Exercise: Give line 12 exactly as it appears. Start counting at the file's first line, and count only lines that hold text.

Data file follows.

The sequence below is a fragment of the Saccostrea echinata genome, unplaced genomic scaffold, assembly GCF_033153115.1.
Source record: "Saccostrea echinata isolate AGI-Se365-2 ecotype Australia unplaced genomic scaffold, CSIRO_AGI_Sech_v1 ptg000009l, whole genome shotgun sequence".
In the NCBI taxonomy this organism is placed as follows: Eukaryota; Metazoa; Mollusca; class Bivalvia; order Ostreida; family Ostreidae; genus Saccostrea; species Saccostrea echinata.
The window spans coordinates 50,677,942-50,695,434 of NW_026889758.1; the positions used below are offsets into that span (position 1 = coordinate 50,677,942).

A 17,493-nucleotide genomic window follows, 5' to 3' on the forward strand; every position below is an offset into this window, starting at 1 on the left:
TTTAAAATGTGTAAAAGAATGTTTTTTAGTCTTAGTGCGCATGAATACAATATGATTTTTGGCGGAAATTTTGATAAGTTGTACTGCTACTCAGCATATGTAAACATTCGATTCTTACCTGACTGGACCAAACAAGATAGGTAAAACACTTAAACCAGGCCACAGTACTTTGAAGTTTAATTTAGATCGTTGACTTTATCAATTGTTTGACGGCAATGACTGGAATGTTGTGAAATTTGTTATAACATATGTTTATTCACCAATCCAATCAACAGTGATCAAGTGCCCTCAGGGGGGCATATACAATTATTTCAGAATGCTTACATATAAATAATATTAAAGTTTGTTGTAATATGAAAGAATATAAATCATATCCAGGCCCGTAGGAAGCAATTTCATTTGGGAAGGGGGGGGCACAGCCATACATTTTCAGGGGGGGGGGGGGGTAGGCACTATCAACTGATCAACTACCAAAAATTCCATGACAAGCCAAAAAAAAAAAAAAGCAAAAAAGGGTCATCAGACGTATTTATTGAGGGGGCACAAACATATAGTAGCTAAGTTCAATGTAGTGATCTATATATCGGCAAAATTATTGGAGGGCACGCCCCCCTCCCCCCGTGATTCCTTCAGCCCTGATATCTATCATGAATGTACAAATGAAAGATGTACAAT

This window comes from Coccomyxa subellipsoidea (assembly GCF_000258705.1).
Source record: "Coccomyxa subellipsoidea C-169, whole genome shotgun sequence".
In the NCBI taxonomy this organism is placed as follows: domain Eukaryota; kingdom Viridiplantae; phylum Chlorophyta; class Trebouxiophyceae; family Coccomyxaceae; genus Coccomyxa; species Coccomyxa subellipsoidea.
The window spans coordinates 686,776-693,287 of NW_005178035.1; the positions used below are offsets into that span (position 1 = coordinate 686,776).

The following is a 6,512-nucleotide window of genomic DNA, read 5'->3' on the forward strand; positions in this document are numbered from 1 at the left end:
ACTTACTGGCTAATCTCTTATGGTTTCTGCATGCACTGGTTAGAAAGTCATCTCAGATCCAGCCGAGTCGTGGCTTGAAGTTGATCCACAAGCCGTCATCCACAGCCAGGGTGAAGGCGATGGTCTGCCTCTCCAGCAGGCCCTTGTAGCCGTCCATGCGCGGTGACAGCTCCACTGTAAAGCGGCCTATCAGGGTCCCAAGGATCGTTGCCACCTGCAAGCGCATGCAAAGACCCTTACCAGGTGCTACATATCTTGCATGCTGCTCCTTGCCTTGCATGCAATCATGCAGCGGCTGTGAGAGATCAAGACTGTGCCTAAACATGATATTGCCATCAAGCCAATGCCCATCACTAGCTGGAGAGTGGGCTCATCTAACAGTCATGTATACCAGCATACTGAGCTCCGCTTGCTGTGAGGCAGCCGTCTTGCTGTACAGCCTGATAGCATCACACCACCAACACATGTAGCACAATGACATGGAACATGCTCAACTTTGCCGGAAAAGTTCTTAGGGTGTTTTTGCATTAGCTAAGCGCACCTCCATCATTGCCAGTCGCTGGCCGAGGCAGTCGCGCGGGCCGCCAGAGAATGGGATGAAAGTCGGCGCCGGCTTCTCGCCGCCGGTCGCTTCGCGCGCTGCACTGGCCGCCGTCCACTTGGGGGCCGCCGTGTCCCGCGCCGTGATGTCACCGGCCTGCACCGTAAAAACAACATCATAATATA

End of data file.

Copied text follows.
ACTTACTGGCTAATCTCTTATGGTTTCTGCATGCACTGGTTAGAAAGTCATCTCAGATCCAGCCGAGTCGTGGCTTGAAGTTGATCCACAAGCCGTCATCCACAGCCAGGGTGAAGGCGATGGTCTGCCTCTCCAGCAGGCCCTTGTAGCCGTCCATGCGCGGTGACAGCTCCACTGTAAAGCGGCCTATCAGGGTCCCAAGGATCGTTGCCACCTGCAAGCGCATGCAAAGACCCTTACCAGGTGCTACATATCTTGCATGCTGCTCCTTGCCTTGCATGCAATCATGCAGCGGCTGTGAGAGATCAAGACTGTGCCTAAACATGATATTGCCATCAAGCCAATGCCCATCACTAGCTGGAGAGTGGGCTCATCTAACAGTCATGTATACCAGCATACTGAGCTCCGCTTGCTGTGAGGCAGCCGTCTTGCTGTACAGCCTGATAGCATCACACCACCAACACATGTAGCACAATGACATGGAACATGCTCAACTTTGCCGGAAAAGTTCTTAGGGTGTTTTTGCATTAGCTAAGCGCACCTCCATCATTGCCAGTCGCTGGCCGAGGCAGTCGCGCGGGCCGCCAGAGAATGGGATGAAAGTCGGCGCCGGCTTCTCGCCGCCGGTCGCTTCGCGCGCTGCACTGGCCGCCGTCCACTTGGGGGCCGCCGTGTCCCGCGCCGTGATGTCACCGGCCTGCACCGTAAAAACAACATCATAATATA